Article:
The paper, like others before it, identifies climate change as the primary cause for the deepest and most economically disastrous drought in Syria’s history. The paper makes a powerful case for explaining that at least a portion of the anguish and fury of the civil war, the bedlam of obfuscation and bloody torment that has spread from Syria to Iraq to Beirut to Paris, is due to the Earth’s response to mankind’s ecological abuse.

This singular thought, that climate change can stir dangerous human conflict, is gaining salience across much of the world. One of its lone holdouts is the U.S. Congress, which apparently abhors science and prefers existing in an illusory landscape riven by the fury of its own ideology. More on that later.

We’ve Seen It Up Close
Those of us who’ve witnessed first hand the power of the Earth now to disrupt previously stable hydrological cycles, and cause global havoc, bear no such doubts.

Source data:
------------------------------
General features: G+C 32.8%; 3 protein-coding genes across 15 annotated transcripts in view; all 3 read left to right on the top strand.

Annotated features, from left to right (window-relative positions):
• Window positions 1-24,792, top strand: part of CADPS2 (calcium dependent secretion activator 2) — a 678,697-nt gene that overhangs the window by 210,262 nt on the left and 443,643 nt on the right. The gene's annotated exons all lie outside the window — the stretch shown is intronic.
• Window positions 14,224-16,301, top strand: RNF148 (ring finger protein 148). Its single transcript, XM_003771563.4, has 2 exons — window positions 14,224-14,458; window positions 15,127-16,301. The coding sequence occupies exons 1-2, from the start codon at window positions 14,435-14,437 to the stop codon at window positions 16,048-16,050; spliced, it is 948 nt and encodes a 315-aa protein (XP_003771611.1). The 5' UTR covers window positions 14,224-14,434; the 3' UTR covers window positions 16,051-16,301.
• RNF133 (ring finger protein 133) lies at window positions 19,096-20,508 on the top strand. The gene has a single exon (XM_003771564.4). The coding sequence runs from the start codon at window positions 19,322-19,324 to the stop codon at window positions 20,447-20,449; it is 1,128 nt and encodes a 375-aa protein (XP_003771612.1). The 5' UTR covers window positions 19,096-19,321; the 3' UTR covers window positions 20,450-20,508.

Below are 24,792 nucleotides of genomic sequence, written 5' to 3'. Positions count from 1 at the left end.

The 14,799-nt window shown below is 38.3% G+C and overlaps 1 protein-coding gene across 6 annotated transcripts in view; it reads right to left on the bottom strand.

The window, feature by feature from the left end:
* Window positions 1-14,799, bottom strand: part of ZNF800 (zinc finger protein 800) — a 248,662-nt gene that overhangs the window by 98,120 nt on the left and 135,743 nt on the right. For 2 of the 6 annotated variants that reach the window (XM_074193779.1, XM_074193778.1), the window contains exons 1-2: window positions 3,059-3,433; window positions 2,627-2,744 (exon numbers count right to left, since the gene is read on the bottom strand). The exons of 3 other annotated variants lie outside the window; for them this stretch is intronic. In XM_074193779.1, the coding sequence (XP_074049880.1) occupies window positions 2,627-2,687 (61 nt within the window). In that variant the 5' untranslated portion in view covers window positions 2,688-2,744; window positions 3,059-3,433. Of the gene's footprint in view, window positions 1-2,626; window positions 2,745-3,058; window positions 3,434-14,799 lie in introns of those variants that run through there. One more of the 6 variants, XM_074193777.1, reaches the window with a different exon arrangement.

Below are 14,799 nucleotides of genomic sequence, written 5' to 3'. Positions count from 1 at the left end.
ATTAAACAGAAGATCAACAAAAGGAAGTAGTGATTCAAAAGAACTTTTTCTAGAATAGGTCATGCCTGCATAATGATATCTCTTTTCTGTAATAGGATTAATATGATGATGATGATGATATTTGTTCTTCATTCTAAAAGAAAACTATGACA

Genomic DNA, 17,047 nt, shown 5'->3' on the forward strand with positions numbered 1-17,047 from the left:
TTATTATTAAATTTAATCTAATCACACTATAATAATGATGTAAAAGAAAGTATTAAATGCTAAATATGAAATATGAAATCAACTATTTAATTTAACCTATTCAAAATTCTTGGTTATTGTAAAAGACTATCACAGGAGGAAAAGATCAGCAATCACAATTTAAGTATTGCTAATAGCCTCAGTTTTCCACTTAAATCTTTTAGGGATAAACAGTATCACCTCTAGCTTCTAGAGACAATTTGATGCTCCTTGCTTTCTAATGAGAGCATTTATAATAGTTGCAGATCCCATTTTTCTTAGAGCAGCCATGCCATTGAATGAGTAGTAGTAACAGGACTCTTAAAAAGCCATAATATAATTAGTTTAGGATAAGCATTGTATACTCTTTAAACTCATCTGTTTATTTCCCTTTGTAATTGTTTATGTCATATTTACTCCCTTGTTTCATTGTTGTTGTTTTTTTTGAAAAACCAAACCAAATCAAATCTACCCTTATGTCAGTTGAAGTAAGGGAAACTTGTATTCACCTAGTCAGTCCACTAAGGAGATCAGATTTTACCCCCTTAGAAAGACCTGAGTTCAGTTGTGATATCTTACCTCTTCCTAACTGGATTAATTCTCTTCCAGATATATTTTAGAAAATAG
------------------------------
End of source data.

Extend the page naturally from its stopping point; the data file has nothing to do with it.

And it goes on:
California now reckons with a four-year drought that is putting grave pressure on groundwater supplies, and that several climatologists theorize is a facet of an enduring cycle of water scarcity unfolding in the American West.

California's four-year drought, the worst ever recorded, is disrupting life and the economy in America's largest state. Photo/Keith Schneider
California’s four-year drought, the worst ever recorded, is disrupting life and the economy in America’s largest state. Photo/Keith Schneider

Last year I reported on a vicious Himalayan flood that killed as many as 30,000 people and wrecked the hydropower dams of Uttarakhand, India. The cloudburst that dumped a foot of rain on high Himalayan shoulders, and caused the banks of a big alpine lake to rupture, was later deemed by scientists to be one of the year’s significant examples of the hazards of climate change. The economic and technical consequences of the Uttarakhand flood also caved in India’s hydropower construction sector, and damaged the country’s ability to diversify its electrical generating industry with carbon-free energy sources. Continue reading “Drought Influenced Syrian Civil War; So What?, Says U.S. Congress”